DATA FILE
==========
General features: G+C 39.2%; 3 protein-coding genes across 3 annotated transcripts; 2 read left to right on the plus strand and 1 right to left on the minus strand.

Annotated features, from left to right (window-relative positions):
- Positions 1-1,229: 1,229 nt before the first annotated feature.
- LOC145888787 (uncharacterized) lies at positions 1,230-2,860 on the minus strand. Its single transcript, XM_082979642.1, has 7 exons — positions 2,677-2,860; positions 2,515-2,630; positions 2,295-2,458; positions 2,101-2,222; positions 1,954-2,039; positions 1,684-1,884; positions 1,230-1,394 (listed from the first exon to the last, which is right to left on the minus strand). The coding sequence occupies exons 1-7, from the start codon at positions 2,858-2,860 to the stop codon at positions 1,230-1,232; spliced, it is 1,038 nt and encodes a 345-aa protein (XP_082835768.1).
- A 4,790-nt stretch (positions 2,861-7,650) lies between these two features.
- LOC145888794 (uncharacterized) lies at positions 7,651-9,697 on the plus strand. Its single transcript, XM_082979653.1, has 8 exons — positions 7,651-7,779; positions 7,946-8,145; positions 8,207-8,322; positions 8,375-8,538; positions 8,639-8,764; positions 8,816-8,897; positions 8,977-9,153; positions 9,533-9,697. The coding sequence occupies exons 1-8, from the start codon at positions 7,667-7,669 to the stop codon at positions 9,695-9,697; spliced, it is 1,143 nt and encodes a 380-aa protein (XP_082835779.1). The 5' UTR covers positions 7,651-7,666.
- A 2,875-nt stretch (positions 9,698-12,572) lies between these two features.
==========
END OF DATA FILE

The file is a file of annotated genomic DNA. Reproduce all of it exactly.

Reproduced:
General features: G+C 39.2%; 3 protein-coding genes across 3 annotated transcripts; 2 read left to right on the plus strand and 1 right to left on the minus strand.

Annotated features, from left to right (window-relative positions):
- Positions 1-1,229: 1,229 nt before the first annotated feature.
- LOC145888787 (uncharacterized) lies at positions 1,230-2,860 on the minus strand. Its single transcript, XM_082979642.1, has 7 exons — positions 2,677-2,860; positions 2,515-2,630; positions 2,295-2,458; positions 2,101-2,222; positions 1,954-2,039; positions 1,684-1,884; positions 1,230-1,394 (listed from the first exon to the last, which is right to left on the minus strand). The coding sequence occupies exons 1-7, from the start codon at positions 2,858-2,860 to the stop codon at positions 1,230-1,232; spliced, it is 1,038 nt and encodes a 345-aa protein (XP_082835768.1).
- A 4,790-nt stretch (positions 2,861-7,650) lies between these two features.
- LOC145888794 (uncharacterized) lies at positions 7,651-9,697 on the plus strand. Its single transcript, XM_082979653.1, has 8 exons — positions 7,651-7,779; positions 7,946-8,145; positions 8,207-8,322; positions 8,375-8,538; positions 8,639-8,764; positions 8,816-8,897; positions 8,977-9,153; positions 9,533-9,697. The coding sequence occupies exons 1-8, from the start codon at positions 7,667-7,669 to the stop codon at positions 9,695-9,697; spliced, it is 1,143 nt and encodes a 380-aa protein (XP_082835779.1). The 5' UTR covers positions 7,651-7,666.
- A 2,875-nt stretch (positions 9,698-12,572) lies between these two features.